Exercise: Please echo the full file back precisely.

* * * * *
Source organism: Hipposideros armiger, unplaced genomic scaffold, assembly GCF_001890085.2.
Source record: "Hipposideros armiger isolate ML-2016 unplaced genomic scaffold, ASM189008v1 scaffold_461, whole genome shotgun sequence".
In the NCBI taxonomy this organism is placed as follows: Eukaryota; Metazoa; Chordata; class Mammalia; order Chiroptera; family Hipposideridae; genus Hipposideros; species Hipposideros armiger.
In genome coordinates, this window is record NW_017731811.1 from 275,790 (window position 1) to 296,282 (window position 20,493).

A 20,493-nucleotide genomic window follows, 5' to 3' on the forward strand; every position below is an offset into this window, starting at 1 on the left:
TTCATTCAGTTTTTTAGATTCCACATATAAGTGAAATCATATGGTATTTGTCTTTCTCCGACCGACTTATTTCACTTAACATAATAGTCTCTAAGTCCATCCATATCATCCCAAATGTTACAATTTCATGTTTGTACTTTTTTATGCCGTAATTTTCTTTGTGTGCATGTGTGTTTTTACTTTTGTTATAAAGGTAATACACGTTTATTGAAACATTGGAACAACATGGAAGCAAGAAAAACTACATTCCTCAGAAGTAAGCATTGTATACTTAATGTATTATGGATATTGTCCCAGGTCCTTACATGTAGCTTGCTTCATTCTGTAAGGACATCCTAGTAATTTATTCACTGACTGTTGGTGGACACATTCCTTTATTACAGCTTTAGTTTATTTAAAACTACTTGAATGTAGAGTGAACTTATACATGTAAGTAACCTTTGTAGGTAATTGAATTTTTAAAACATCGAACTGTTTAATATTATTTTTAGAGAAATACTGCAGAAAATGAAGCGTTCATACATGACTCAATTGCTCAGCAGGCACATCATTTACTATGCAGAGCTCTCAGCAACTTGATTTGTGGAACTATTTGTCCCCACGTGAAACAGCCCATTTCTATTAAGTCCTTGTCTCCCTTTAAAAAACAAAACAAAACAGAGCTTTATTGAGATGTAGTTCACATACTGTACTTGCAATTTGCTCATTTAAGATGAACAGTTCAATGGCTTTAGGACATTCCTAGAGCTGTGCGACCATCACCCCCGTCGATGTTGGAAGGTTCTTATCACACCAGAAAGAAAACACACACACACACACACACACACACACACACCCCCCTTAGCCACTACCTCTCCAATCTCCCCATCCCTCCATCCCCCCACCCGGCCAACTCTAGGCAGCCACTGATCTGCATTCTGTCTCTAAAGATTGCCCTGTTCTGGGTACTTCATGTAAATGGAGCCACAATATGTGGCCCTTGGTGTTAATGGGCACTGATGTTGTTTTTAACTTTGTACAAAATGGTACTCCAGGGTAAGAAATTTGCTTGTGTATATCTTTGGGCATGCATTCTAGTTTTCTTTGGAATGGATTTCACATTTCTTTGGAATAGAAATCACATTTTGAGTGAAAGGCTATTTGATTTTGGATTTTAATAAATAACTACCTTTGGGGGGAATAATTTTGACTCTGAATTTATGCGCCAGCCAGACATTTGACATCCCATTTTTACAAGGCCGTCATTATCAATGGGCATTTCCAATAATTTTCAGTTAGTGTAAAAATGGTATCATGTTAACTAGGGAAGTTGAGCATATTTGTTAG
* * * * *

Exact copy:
Source organism: Hipposideros armiger, unplaced genomic scaffold, assembly GCF_001890085.2.
Source record: "Hipposideros armiger isolate ML-2016 unplaced genomic scaffold, ASM189008v1 scaffold_461, whole genome shotgun sequence".
In the NCBI taxonomy this organism is placed as follows: Eukaryota; Metazoa; Chordata; class Mammalia; order Chiroptera; family Hipposideridae; genus Hipposideros; species Hipposideros armiger.
In genome coordinates, this window is record NW_017731811.1 from 275,790 (window position 1) to 296,282 (window position 20,493).

A 20,493-nucleotide genomic window follows, 5' to 3' on the forward strand; every position below is an offset into this window, starting at 1 on the left:
TTCATTCAGTTTTTTAGATTCCACATATAAGTGAAATCATATGGTATTTGTCTTTCTCCGACCGACTTATTTCACTTAACATAATAGTCTCTAAGTCCATCCATATCATCCCAAATGTTACAATTTCATGTTTGTACTTTTTTATGCCGTAATTTTCTTTGTGTGCATGTGTGTTTTTACTTTTGTTATAAAGGTAATACACGTTTATTGAAACATTGGAACAACATGGAAGCAAGAAAAACTACATTCCTCAGAAGTAAGCATTGTATACTTAATGTATTATGGATATTGTCCCAGGTCCTTACATGTAGCTTGCTTCATTCTGTAAGGACATCCTAGTAATTTATTCACTGACTGTTGGTGGACACATTCCTTTATTACAGCTTTAGTTTATTTAAAACTACTTGAATGTAGAGTGAACTTATACATGTAAGTAACCTTTGTAGGTAATTGAATTTTTAAAACATCGAACTGTTTAATATTATTTTTAGAGAAATACTGCAGAAAATGAAGCGTTCATACATGACTCAATTGCTCAGCAGGCACATCATTTACTATGCAGAGCTCTCAGCAACTTGATTTGTGGAACTATTTGTCCCCACGTGAAACAGCCCATTTCTATTAAGTCCTTGTCTCCCTTTAAAAAACAAAACAAAACAGAGCTTTATTGAGATGTAGTTCACATACTGTACTTGCAATTTGCTCATTTAAGATGAACAGTTCAATGGCTTTAGGACATTCCTAGAGCTGTGCGACCATCACCCCCGTCGATGTTGGAAGGTTCTTATCACACCAGAAAGAAAACACACACACACACACACACACACACACACACCCCCCTTAGCCACTACCTCTCCAATCTCCCCATCCCTCCATCCCCCCACCCGGCCAACTCTAGGCAGCCACTGATCTGCATTCTGTCTCTAAAGATTGCCCTGTTCTGGGTACTTCATGTAAATGGAGCCACAATATGTGGCCCTTGGTGTTAATGGGCACTGATGTTGTTTTTAACTTTGTACAAAATGGTACTCCAGGGTAAGAAATTTGCTTGTGTATATCTTTGGGCATGCATTCTAGTTTTCTTTGGAATGGATTTCACATTTCTTTGGAATAGAAATCACATTTTGAGTGAAAGGCTATTTGATTTTGGATTTTAATAAATAACTACCTTTGGGGGGAATAATTTTGACTCTGAATTTATGCGCCAGCCAGACATTTGACATCCCATTTTTACAAGGCCGTCATTATCAATGGGCATTTCCAATAATTTTCAGTTAGTGTAAAAATGGTATCATGTTAACTAGGGAAGTTGAGCATATTTGTTAG